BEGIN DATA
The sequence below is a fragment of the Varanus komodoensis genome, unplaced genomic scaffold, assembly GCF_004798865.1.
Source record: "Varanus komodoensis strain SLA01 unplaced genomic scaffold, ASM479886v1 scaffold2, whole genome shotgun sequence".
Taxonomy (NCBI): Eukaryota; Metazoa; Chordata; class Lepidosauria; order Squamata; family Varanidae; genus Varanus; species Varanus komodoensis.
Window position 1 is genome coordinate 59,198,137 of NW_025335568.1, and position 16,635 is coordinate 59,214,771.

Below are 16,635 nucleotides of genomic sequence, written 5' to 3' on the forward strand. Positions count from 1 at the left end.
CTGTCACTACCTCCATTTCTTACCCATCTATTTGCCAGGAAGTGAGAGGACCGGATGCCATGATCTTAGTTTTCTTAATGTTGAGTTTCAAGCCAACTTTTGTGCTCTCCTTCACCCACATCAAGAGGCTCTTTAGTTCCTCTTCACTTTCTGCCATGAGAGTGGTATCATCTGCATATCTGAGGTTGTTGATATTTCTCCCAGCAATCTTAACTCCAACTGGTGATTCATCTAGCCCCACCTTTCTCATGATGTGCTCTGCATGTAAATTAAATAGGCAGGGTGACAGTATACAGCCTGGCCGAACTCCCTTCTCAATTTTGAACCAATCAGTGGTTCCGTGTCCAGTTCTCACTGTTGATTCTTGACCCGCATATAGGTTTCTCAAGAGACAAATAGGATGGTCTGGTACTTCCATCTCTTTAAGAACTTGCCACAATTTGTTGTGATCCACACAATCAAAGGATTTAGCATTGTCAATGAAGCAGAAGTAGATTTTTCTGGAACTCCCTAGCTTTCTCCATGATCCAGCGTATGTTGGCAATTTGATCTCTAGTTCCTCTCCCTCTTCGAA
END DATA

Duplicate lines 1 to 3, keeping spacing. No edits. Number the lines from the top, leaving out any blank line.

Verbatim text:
The sequence below is a fragment of the Varanus komodoensis genome, unplaced genomic scaffold, assembly GCF_004798865.1.
Source record: "Varanus komodoensis strain SLA01 unplaced genomic scaffold, ASM479886v1 scaffold2, whole genome shotgun sequence".
Taxonomy (NCBI): Eukaryota; Metazoa; Chordata; class Lepidosauria; order Squamata; family Varanidae; genus Varanus; species Varanus komodoensis.